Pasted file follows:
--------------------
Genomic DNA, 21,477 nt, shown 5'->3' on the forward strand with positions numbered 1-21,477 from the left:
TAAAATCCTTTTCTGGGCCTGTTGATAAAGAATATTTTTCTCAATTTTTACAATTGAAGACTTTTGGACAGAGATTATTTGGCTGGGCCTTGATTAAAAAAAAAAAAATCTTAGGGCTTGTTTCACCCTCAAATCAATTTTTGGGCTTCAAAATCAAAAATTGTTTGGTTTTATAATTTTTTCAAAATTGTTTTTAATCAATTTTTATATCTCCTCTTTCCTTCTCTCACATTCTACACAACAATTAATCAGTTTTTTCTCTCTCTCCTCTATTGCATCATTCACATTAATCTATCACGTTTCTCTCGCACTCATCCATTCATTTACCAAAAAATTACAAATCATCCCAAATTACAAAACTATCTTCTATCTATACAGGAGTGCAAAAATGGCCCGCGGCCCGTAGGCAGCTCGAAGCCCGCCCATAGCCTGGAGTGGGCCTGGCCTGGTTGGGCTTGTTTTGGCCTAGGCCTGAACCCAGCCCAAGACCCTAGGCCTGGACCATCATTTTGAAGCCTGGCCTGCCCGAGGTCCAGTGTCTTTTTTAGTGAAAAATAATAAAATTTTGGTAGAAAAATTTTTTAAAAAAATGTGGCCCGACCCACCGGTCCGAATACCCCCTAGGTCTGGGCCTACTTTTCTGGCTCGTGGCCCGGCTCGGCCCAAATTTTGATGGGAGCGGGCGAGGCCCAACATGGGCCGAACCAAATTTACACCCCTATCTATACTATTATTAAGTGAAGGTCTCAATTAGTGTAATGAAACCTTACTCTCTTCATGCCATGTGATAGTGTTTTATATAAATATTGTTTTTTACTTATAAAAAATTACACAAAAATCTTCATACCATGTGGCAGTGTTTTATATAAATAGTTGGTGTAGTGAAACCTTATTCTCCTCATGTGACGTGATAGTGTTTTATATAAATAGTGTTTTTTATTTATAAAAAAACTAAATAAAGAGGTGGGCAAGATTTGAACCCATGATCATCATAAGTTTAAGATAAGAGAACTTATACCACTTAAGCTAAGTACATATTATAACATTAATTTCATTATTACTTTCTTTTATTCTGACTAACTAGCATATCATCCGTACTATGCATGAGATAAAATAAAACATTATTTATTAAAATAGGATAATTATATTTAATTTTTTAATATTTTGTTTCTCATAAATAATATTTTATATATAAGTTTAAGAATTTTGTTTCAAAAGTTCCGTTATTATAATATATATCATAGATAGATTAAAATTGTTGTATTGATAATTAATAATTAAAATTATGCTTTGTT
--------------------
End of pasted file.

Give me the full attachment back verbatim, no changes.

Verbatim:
Genomic DNA, 21,477 nt, shown 5'->3' on the forward strand with positions numbered 1-21,477 from the left:
TAAAATCCTTTTCTGGGCCTGTTGATAAAGAATATTTTTCTCAATTTTTACAATTGAAGACTTTTGGACAGAGATTATTTGGCTGGGCCTTGATTAAAAAAAAAAAAATCTTAGGGCTTGTTTCACCCTCAAATCAATTTTTGGGCTTCAAAATCAAAAATTGTTTGGTTTTATAATTTTTTCAAAATTGTTTTTAATCAATTTTTATATCTCCTCTTTCCTTCTCTCACATTCTACACAACAATTAATCAGTTTTTTCTCTCTCTCCTCTATTGCATCATTCACATTAATCTATCACGTTTCTCTCGCACTCATCCATTCATTTACCAAAAAATTACAAATCATCCCAAATTACAAAACTATCTTCTATCTATACAGGAGTGCAAAAATGGCCCGCGGCCCGTAGGCAGCTCGAAGCCCGCCCATAGCCTGGAGTGGGCCTGGCCTGGTTGGGCTTGTTTTGGCCTAGGCCTGAACCCAGCCCAAGACCCTAGGCCTGGACCATCATTTTGAAGCCTGGCCTGCCCGAGGTCCAGTGTCTTTTTTAGTGAAAAATAATAAAATTTTGGTAGAAAAATTTTTTAAAAAAATGTGGCCCGACCCACCGGTCCGAATACCCCCTAGGTCTGGGCCTACTTTTCTGGCTCGTGGCCCGGCTCGGCCCAAATTTTGATGGGAGCGGGCGAGGCCCAACATGGGCCGAACCAAATTTACACCCCTATCTATACTATTATTAAGTGAAGGTCTCAATTAGTGTAATGAAACCTTACTCTCTTCATGCCATGTGATAGTGTTTTATATAAATATTGTTTTTTACTTATAAAAAATTACACAAAAATCTTCATACCATGTGGCAGTGTTTTATATAAATAGTTGGTGTAGTGAAACCTTATTCTCCTCATGTGACGTGATAGTGTTTTATATAAATAGTGTTTTTTATTTATAAAAAAACTAAATAAAGAGGTGGGCAAGATTTGAACCCATGATCATCATAAGTTTAAGATAAGAGAACTTATACCACTTAAGCTAAGTACATATTATAACATTAATTTCATTATTACTTTCTTTTATTCTGACTAACTAGCATATCATCCGTACTATGCATGAGATAAAATAAAACATTATTTATTAAAATAGGATAATTATATTTAATTTTTTAATATTTTGTTTCTCATAAATAATATTTTATATATAAGTTTAAGAATTTTGTTTCAAAAGTTCCGTTATTATAATATATATCATAGATAGATTAAAATTGTTGTATTGATAATTAATAATTAAAATTATGCTTTGTT